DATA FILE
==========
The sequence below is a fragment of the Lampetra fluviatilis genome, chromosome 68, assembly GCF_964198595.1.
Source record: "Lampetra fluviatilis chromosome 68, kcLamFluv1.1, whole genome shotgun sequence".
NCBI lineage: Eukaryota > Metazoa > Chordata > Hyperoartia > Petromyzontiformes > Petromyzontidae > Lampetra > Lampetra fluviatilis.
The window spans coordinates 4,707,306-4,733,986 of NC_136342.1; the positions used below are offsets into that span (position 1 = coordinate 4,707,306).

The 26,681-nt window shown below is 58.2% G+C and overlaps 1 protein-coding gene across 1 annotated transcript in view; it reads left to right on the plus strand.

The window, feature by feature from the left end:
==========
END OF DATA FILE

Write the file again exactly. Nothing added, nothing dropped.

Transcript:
The sequence below is a fragment of the Lampetra fluviatilis genome, chromosome 68, assembly GCF_964198595.1.
Source record: "Lampetra fluviatilis chromosome 68, kcLamFluv1.1, whole genome shotgun sequence".
NCBI lineage: Eukaryota > Metazoa > Chordata > Hyperoartia > Petromyzontiformes > Petromyzontidae > Lampetra > Lampetra fluviatilis.
The window spans coordinates 4,707,306-4,733,986 of NC_136342.1; the positions used below are offsets into that span (position 1 = coordinate 4,707,306).

The 26,681-nt window shown below is 58.2% G+C and overlaps 1 protein-coding gene across 1 annotated transcript in view; it reads left to right on the plus strand.

The window, feature by feature from the left end: